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Intellectual disability in children: Evaluation for a cause

Penelope Pivalizza, MD
Seema R Lalani, MD
Section Editors
Marc C Patterson, MD, FRACP
Helen V Firth, DM, FRCP, DCH
Carolyn Bridgemohan, MD
Deputy Editor
Carrie Armsby, MD, MPH


Intellectual disability (ID) is a neurodevelopmental disorder with multiple etiologies that is characterized by deficits in intellectual and adaptive functioning presenting before 18 years of age. ID encompasses a broad spectrum of functioning, disability, and strengths [1]. ID is an important public health issue because of its prevalence and the need for extensive support services. Its management requires early diagnosis and intervention, coupled with access to health care and appropriate supports. Identifying a cause enables focused interventions, treatments, surveillance, and appropriate counseling, with anticipation of possible medical or behavioral complications and a more specific prognosis [2].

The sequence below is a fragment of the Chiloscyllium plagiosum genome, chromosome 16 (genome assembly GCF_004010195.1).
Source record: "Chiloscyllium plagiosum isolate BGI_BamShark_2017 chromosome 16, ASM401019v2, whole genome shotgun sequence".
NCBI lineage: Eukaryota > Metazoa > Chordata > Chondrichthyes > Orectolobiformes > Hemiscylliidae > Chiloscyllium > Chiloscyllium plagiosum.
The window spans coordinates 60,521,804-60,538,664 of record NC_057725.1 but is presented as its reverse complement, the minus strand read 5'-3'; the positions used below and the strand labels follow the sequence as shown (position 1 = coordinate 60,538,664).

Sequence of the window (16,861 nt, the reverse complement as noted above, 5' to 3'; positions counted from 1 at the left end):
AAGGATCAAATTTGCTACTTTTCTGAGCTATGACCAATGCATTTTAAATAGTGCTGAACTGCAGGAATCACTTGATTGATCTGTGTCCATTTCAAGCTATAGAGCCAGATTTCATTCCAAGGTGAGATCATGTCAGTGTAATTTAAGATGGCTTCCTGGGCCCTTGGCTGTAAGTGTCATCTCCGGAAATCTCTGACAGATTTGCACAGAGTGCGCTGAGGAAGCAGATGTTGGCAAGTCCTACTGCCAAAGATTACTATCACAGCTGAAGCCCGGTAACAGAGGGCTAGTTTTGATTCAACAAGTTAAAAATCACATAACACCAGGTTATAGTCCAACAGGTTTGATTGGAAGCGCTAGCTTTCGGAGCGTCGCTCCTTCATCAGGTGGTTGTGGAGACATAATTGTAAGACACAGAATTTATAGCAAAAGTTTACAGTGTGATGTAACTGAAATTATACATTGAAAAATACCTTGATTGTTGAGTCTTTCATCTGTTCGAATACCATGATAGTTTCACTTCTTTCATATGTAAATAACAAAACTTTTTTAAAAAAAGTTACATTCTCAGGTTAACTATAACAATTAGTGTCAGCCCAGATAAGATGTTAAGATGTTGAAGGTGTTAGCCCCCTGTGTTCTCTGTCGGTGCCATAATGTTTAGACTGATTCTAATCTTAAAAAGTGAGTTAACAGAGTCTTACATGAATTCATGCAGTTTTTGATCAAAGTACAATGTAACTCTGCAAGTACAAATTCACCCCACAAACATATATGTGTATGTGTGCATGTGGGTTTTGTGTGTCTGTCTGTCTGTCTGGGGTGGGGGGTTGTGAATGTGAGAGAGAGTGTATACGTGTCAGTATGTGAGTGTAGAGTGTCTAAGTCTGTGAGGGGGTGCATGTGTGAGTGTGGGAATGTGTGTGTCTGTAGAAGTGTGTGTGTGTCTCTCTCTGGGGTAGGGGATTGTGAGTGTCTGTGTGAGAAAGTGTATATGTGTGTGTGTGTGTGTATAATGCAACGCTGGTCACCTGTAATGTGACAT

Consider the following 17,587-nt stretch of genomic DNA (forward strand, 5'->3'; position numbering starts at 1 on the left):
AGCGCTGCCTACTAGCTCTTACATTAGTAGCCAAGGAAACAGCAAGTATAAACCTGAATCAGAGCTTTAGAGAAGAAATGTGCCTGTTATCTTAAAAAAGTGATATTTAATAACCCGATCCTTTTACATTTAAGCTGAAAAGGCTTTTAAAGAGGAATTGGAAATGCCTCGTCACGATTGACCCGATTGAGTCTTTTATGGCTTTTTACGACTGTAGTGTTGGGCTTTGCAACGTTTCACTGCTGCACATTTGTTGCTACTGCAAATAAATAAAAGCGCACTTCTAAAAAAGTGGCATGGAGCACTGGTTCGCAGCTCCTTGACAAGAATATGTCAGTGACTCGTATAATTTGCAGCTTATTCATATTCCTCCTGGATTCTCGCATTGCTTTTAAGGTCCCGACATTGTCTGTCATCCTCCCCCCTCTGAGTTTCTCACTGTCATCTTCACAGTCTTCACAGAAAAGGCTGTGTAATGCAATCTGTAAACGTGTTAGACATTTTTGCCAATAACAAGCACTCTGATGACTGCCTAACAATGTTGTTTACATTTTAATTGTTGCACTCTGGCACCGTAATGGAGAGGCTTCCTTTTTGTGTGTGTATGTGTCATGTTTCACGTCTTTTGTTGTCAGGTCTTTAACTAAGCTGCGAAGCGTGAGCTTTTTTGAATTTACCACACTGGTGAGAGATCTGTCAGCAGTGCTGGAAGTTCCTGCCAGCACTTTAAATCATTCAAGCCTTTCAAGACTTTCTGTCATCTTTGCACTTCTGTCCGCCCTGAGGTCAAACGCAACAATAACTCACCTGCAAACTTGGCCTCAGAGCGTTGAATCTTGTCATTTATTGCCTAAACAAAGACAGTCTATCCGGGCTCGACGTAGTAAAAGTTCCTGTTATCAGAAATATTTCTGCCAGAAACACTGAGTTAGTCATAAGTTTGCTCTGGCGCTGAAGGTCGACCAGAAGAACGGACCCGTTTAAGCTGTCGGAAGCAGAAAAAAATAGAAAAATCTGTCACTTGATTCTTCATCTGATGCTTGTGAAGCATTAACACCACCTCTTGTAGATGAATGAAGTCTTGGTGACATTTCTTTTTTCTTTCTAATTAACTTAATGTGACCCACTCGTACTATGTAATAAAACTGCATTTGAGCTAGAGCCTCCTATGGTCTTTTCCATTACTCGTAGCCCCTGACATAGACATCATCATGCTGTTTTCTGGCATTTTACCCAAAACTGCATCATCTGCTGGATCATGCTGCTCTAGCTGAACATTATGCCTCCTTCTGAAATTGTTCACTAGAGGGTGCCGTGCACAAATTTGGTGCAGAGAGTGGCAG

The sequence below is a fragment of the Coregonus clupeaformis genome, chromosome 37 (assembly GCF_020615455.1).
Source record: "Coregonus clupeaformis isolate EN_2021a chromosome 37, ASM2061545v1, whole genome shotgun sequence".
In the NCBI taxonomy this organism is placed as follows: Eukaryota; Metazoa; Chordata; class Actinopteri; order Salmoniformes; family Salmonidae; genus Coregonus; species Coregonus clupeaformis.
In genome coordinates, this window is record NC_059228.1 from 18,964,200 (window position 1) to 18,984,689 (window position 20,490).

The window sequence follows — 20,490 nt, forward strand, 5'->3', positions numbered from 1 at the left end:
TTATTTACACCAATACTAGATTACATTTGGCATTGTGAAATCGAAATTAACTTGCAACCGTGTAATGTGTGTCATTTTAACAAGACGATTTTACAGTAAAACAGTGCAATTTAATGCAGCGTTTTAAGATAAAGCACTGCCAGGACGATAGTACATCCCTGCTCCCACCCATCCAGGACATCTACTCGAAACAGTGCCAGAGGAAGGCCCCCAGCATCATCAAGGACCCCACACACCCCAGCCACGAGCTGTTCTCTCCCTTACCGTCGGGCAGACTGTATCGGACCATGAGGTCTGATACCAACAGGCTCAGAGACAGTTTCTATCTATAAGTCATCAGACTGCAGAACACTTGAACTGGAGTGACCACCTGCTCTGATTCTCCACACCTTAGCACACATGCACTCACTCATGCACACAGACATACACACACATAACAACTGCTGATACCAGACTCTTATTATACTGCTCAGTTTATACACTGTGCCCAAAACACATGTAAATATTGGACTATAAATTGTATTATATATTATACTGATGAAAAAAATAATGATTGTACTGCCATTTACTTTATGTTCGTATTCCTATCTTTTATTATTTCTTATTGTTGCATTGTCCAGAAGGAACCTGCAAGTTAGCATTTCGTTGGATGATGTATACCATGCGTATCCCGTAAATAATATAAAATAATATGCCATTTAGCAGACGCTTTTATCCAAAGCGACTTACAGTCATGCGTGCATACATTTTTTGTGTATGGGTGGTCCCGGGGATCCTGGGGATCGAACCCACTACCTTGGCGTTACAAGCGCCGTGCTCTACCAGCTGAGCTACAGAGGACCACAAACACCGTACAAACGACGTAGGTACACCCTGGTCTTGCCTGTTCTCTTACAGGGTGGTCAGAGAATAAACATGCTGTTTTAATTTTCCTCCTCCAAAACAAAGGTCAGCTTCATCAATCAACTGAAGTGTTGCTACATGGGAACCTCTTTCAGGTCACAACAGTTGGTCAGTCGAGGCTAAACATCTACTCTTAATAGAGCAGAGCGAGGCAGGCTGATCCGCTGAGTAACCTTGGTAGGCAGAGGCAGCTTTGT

This topic reviews the epidemiology of ID and the evaluation of affected children for a specific cause. Other aspects of ID are discussed separately:

(See "Intellectual disability in children: Definition, diagnosis, and assessment of needs".)

(See "Intellectual disability in children: Management, outcomes, and prevention".)


The following terms are used throughout this topic (see "Intellectual disability in children: Definition, diagnosis, and assessment of needs", section on 'Definitions'):

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Literature review current through: Nov 2017. | This topic last updated: May 26, 2016.
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